It’s time for Europe’s biggest cybersecurity conference and Silicon will be there. But what should you expect from Infosecurity Europe 2017?
It’s that time of year again when the cyber security industry descends on Olympia, London for the 22nd annual Infosecurity Europe 2017, one of Europe’s biggest security conferences.
The three-day event is packed full of keynote talks, technology showcases and training workshops led by some of the industry’s most high-profile figures.
Last year’s InfoSec attracted 363 exhibiting companies, along with nearly 18,000 information security professionals – a 15 percent increase from the previous year – representing industries ranging from finance and insurance to education, manufacturing and healthcare.
And this year’s event is expected to be bigger than ever. To say it has been an interesting 12 months since last year’s conference would certainly be an understatement so, with recent developments in mind, here are a few things to expect from InfoSecurity 2017.
One of the first things everyone looks for at this type of event is, of course, the speaker line-up.
Kicking off the keynote sessions on day one is none other than Dame Stella Rimington, former director general for UK intelligence agency MI5, who will be discussing her career in the security service and her work in counter-subversion, counter-espionage and counter-terrorism.
Other notable speakers include: Microsoft CISO Bret Arsenault; Rik Ferguson, Special Advisor for Europol EC3; Sebastian Coe, president of the International Association of Athletics Federation (IAAF) and an as-yet-unnamed ‘senior speaker’ from the National Cyber Security Centre
There will also be a session with notable journalist and broadcaster Jeremy Paxman and the likes of John Lewis, Skyscanner, Marks & Spencer and BT Security will be represented to provide a wide-ranging perspective of the security challenges facing today’s businesses.
Undoubtedly one of the biggest security stories of this year has been the WannaCry ransomware attack, which tore through the NHS in the UK before rapidly spreading around the world and affecting all manner of organisations.
It is believed to have infected more than 300,000 computers in 150 countries and a decryption tool has since been released to help those that have been affected, but the attack left many organisations reeling.
Ransomware was already a hot topic and has been for some time, but the recent WannaCry episode will almost certainly see it being cited heavily across the various talks and sessions as an example of what can go wrong if security is overlooked.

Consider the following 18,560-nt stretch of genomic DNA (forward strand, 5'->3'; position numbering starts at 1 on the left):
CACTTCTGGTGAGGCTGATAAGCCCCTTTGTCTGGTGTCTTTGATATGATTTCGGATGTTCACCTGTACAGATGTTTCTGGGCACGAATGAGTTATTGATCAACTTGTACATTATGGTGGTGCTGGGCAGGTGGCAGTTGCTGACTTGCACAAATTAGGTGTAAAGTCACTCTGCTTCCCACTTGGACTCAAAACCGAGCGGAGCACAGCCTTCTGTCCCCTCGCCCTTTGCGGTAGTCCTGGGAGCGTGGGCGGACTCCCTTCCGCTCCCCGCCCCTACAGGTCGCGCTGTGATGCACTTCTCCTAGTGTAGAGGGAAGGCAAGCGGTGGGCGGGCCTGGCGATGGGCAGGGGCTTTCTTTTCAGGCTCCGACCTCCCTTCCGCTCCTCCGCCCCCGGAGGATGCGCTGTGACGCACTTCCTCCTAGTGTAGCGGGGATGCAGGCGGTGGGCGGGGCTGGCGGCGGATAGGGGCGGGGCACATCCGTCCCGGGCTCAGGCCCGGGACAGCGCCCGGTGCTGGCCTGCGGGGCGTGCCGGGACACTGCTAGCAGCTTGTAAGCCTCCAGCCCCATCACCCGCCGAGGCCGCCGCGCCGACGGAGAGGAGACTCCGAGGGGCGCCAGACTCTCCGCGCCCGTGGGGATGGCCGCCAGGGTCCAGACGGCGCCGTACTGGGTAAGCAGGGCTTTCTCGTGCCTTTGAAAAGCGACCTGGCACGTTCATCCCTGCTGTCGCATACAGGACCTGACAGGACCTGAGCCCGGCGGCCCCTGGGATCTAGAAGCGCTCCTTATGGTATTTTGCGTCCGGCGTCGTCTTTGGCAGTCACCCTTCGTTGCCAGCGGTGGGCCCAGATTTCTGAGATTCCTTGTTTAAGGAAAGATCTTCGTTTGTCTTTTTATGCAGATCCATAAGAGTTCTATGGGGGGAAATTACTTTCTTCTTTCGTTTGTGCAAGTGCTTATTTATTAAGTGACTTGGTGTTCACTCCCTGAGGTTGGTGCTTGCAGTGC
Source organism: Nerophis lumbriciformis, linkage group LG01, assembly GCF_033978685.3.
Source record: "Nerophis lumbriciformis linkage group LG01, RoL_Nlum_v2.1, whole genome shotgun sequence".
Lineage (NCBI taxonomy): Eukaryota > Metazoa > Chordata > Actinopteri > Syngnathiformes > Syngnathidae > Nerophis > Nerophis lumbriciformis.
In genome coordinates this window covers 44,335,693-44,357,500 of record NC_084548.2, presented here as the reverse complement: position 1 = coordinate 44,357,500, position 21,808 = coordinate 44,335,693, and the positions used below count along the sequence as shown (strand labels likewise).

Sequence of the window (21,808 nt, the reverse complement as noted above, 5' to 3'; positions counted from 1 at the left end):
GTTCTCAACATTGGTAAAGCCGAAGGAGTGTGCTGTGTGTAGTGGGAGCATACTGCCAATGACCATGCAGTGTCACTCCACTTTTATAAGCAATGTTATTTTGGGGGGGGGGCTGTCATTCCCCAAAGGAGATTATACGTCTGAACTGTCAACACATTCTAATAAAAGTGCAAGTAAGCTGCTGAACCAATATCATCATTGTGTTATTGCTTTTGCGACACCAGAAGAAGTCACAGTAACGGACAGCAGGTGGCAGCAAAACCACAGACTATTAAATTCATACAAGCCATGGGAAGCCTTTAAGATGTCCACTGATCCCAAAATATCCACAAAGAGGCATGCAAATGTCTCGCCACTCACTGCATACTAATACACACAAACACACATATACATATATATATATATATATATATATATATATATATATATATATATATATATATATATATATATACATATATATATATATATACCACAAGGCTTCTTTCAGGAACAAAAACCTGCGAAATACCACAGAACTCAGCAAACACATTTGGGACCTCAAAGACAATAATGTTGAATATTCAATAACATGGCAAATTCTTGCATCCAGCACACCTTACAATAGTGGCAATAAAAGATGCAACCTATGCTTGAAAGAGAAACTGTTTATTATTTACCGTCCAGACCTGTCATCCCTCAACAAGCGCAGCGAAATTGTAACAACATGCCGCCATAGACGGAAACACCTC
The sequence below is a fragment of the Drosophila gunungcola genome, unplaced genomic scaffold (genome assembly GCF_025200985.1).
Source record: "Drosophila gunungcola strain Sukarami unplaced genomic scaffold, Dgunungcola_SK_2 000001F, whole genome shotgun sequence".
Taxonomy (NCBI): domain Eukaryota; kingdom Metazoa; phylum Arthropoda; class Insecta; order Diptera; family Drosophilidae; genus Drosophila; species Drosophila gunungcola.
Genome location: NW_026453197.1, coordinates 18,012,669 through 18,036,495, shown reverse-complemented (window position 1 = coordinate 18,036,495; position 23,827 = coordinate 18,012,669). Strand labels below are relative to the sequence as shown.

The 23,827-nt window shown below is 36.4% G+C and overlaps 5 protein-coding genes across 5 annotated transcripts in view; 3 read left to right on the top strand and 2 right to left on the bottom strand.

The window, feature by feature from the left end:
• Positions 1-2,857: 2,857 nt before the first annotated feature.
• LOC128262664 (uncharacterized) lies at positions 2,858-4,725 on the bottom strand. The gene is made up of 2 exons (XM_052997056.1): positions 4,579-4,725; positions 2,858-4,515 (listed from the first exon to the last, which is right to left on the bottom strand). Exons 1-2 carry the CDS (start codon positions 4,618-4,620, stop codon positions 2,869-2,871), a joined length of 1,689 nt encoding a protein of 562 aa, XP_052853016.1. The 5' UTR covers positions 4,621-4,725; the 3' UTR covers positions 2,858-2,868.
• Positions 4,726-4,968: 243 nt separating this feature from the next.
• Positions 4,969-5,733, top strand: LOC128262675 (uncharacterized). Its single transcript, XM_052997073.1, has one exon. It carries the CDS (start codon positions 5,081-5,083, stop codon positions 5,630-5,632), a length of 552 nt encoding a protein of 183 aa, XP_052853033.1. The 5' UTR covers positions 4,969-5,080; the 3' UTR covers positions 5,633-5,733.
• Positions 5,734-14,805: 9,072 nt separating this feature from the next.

What is your biggest cybersecurity concern?
- Ransomware (28%)
- Humans / Social Engineering (27%)
- State sponsored hackers (14%)
- Malware (14%)
- Other (7%)
- Out of date tools (6%)
- DDoS (4%)
GDPR and data protection
With less than a year to go until its introduction, expect GDPR (global data protection regulations) to be an extremely prominent topic during the conference.
It replaces the previous Data Protection Directive and has been designed to remove fragmentation around data privacy laws across Europe, as well as give citizens new powers to control their personal information.
In the UK specifically the legislation is essentially an upgrade to the 1998 Data Protection Act (DPA). Several of the underlying principles are the same, but there are also some key policy changes that will dramatically impact how organisations approach data privacy.
There are also much bigger fines for companies that don’t comply, so expect vendors to talk about this a lot.
Allow us to indulge ourselves. Silicon UK will be at the event all week, covering all the major events, speaking to the biggest names in the world of cybersecurity. Be sure to check us out for all the latest news, analysis and interviews.
We’ll be at stand A50 if you want to come and say hello, enter our competition to win a Google Home, and pick up a copy of the Silicon Voice magazine.
Do you know all about security in 2017? Try our quiz!